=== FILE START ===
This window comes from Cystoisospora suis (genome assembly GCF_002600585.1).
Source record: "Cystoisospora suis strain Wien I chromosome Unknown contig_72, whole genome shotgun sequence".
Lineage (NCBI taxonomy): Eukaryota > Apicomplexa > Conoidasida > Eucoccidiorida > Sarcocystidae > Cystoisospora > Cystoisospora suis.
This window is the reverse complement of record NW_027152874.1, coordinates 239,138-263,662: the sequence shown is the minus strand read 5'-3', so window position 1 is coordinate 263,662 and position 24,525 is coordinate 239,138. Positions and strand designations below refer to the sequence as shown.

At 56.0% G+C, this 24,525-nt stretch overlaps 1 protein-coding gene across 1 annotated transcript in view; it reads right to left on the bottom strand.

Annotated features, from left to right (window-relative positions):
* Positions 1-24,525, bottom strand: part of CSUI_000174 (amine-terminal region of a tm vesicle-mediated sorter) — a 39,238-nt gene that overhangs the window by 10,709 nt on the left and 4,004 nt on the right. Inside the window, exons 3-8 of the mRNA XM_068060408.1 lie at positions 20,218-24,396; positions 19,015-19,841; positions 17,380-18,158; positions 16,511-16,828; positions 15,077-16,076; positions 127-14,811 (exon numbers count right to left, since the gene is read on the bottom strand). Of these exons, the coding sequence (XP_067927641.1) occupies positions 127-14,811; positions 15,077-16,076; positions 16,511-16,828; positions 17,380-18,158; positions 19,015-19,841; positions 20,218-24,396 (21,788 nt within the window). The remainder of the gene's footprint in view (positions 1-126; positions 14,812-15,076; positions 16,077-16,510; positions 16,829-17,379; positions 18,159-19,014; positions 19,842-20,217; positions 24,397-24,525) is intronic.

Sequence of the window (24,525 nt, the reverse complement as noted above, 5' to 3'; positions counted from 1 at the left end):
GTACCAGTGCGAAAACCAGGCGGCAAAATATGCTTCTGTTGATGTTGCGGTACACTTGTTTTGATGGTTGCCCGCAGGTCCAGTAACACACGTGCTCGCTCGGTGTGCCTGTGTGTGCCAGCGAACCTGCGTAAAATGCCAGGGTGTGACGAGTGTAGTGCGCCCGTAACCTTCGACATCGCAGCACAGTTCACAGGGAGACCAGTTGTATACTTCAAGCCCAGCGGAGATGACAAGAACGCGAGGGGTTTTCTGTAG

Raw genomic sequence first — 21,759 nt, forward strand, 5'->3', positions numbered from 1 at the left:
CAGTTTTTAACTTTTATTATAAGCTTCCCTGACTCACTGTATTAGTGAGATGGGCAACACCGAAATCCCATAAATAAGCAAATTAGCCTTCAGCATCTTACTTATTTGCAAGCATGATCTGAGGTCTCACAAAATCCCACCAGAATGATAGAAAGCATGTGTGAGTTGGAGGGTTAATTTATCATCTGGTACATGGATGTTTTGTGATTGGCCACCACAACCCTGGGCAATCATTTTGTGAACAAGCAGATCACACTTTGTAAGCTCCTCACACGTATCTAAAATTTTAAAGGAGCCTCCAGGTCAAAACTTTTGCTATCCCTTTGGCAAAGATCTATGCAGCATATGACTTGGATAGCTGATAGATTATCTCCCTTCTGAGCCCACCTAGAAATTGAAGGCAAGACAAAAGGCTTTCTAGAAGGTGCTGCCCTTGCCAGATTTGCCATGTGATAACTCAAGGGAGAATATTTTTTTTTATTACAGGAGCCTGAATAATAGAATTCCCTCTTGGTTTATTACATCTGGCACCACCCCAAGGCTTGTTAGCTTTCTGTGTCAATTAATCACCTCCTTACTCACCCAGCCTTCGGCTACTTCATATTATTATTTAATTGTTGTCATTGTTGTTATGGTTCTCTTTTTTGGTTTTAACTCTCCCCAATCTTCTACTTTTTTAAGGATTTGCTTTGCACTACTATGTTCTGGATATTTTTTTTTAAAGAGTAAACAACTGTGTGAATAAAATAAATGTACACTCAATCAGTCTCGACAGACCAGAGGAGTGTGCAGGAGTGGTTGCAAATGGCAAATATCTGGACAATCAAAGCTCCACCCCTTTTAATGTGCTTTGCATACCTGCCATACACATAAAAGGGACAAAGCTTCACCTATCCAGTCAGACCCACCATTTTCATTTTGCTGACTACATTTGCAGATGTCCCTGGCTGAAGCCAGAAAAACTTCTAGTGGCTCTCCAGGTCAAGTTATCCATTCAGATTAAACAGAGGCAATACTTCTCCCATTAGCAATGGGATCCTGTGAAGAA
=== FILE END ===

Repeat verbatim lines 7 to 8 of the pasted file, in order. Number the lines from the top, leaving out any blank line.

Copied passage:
* Positions 1-24,525, bottom strand: part of CSUI_000174 (amine-terminal region of a tm vesicle-mediated sorter) — a 39,238-nt gene that overhangs the window by 10,709 nt on the left and 4,004 nt on the right. Inside the window, exons 3-8 of the mRNA XM_068060408.1 lie at positions 20,218-24,396; positions 19,015-19,841; positions 17,380-18,158; positions 16,511-16,828; positions 15,077-16,076; positions 127-14,811 (exon numbers count right to left, since the gene is read on the bottom strand). Of these exons, the coding sequence (XP_067927641.1) occupies positions 127-14,811; positions 15,077-16,076; positions 16,511-16,828; positions 17,380-18,158; positions 19,015-19,841; positions 20,218-24,396 (21,788 nt within the window). The remainder of the gene's footprint in view (positions 1-126; positions 14,812-15,076; positions 16,077-16,510; positions 16,829-17,379; positions 18,159-19,014; positions 19,842-20,217; positions 24,397-24,525) is intronic.

Sequence of the window (24,525 nt, the reverse complement as noted above, 5' to 3'; positions counted from 1 at the left end):